Your dietary habits play a big role in your oral health. In fact, changes in your mouth are often the first physical manifestations of an eating disorder that can eventually result in permanent damage to your teeth, gums, and jawbone. That's why early detection is so important with eating disorders as it can help ensure that the negative effects to your physical, mental, and oral health can be addressed in a timely manner before conditions go from bad to worse.
What Are Eating Disorders?
Eating disorders include a range of psychological conditions related to unhealthy eating habits caused by an obsession with food, body weight, and body shape. They include anorexia, bulimia, and compulsive overeating, among others. They are complex conditions that almost always require the care of medical and psychological professionals to alter their course. However, they also often require professional oral health care due to their detrimental effects on the teeth and gums. In general, eating disorders are associated with symptoms like food restriction, as well as binging or purging behaviors such as overeating and vomiting. All of these behaviors can contribute to poor oral health.
How Do Eating Disorders Affect Oral Health?
Eating disorders can negatively affect your oral health in a variety of ways. Typically, when binging, or eating excessive amounts of food, someone with an eating disorder will eat foods they would normally avoid if trying to maintain a healthy diet. This includes foods high in sugar that can contribute to tooth decay, cavities, and even tooth loss in the later stages. Eating disorders also contribute to malnutrition that can cause these same conditions. Binge eating is most often followed by forced vomiting, which causes teeth to be repeatedly exposed to stomach acid, breaking down tooth enamel. In addition, repetitive vomiting can cause loss of soft oral tissues and loss of bone mass in the jawbones.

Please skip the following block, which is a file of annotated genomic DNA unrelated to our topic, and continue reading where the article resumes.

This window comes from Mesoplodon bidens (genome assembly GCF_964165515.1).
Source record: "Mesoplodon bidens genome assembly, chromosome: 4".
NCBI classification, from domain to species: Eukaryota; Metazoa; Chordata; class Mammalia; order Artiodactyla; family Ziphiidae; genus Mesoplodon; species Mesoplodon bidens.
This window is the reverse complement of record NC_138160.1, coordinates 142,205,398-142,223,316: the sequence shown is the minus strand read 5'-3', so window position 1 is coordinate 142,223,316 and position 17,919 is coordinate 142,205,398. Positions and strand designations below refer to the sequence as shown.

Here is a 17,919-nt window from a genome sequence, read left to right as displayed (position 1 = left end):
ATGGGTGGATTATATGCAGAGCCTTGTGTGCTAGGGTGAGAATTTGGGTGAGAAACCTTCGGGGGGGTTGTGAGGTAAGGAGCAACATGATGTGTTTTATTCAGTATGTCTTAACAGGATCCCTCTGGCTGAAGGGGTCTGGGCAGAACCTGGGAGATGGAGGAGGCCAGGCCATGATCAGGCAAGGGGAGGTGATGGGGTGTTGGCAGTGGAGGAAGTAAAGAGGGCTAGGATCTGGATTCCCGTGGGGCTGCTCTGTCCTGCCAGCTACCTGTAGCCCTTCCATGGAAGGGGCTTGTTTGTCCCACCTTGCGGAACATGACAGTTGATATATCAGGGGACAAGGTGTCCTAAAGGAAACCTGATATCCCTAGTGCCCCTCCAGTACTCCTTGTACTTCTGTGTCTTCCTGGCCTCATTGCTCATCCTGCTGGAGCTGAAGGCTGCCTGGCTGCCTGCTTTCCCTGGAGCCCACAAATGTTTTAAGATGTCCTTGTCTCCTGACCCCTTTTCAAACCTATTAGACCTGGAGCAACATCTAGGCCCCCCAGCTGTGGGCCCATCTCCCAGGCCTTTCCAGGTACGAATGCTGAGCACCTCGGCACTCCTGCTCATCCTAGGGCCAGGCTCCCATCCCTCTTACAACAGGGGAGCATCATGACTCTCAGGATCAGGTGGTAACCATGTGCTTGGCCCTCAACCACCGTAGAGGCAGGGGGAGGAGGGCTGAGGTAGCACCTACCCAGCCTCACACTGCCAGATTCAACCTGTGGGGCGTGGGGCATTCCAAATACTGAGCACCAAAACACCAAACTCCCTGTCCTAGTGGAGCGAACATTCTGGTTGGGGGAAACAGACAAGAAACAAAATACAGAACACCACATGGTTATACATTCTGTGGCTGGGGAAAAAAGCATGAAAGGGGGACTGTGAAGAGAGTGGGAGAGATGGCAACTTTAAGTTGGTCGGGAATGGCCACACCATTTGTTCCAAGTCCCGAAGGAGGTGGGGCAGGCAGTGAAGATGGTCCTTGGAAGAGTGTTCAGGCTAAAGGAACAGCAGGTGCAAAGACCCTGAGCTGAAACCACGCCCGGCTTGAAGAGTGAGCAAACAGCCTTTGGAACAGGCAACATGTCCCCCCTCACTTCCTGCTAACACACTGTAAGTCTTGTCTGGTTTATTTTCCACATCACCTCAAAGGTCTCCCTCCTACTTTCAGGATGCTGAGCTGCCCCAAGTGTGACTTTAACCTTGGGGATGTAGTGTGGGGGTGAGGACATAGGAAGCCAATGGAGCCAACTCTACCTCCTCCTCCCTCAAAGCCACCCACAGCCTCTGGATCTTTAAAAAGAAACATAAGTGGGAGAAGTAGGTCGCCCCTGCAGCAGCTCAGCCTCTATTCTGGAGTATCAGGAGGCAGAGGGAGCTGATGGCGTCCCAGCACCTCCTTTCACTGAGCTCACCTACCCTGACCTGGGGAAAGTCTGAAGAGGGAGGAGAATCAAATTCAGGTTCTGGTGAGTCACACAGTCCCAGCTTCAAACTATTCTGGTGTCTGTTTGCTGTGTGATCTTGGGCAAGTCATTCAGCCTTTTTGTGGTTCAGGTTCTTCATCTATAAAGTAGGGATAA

All of these conditions can lead to tooth loss if left untreated. One contributor to bone loss in the temporomandibular joint of the jaw is degenerative arthritis, a common result of eating disorders. In addition to the relationship between eating disorders and your mental health and bodily health, there is a strong relationship between them and poor oral health. For more information about eating disorders and their effects on the mouth, contact our office at (425) 616-0620 to schedule a visit.